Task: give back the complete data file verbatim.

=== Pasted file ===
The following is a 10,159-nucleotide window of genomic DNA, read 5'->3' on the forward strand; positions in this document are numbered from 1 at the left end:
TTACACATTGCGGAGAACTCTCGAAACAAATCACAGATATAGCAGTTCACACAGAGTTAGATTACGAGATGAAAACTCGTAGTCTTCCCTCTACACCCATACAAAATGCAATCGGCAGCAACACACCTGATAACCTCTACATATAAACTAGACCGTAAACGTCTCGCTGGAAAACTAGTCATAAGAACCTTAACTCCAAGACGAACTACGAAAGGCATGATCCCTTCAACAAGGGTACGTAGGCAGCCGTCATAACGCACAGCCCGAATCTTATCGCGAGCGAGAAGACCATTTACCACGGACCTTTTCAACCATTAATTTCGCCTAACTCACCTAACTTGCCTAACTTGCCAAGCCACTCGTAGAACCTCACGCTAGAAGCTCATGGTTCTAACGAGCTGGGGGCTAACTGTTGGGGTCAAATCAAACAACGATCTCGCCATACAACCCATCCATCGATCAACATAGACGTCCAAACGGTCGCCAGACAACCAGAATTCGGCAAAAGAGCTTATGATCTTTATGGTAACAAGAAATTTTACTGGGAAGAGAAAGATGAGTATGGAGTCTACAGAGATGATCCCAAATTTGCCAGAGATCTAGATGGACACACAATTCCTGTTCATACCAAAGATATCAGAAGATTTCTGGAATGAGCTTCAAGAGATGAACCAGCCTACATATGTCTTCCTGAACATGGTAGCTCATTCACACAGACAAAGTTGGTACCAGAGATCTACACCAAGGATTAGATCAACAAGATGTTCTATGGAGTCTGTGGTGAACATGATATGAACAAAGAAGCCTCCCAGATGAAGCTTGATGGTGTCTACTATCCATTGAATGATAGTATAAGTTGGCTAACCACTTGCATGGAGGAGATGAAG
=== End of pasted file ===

The following is a 10,159-nucleotide window of genomic DNA, read 5'->3' on the forward strand; positions in this document are numbered from 1 at the left end:
TTACACATTGCGGAGAACTCTCGAAACAAATCACAGATATAGCAGTTCACACAGAGTTAGATTACGAGATGAAAACTCGTAGTCTTCCCTCTACACCCATACAAAATGCAATCGGCAGCAACACACCTGATAACCTCTACATATAAACTAGACCGTAAACGTCTCGCTGGAAAACTAGTCATAAGAACCTTAACTCCAAGACGAACTACGAAAGGCATGATCCCTTCAACAAGGGTACGTAGGCAGCCGTCATAACGCACAGCCCGAATCTTATCGCGAGCGAGAAGACCATTTACCACGGACCTTTTCAACCATTAATTTCGCCTAACTCACCTAACTTGCCTAACTTGCCAAGCCACTCGTAGAACCTCACGCTAGAAGCTCATGGTTCTAACGAGCTGGGGGCTAACTGTTGGGGTCAAATCAAACAACGATCTCGCCATACAACCCATCCATCGATCAACATAGACGTCCAAACGGTCGCCAGACAACCAGAATTCGGCAAAAGAGCTTATGATCTTTATGGTAACAAGAAATTTTACTGGGAAGAGAAAGATGAGTATGGAGTCTACAGAGATGATCCCAAATTTGCCAGAGATCTAGATGGACACACAATTCCTGTTCATACCAAAGATATCAGAAGATTTCTGGAATGAGCTTCAAGAGATGAACCAGCCTACATATGTCTTCCTGAACATGGTAGCTCATTCACACAGACAAAGTTGGTACCAGAGATCTACACCAAGGATTAGATCAACAAGATGTTCTATGGAGTCTGTGGTGAACATGATATGAACAAAGAAGCCTCCCAGATGAAGCTTGATGGTGTCTACTATCCATTGAATGATAGTATAAGTTGGCTAACCACTTGCATGGAGGAGATGAAG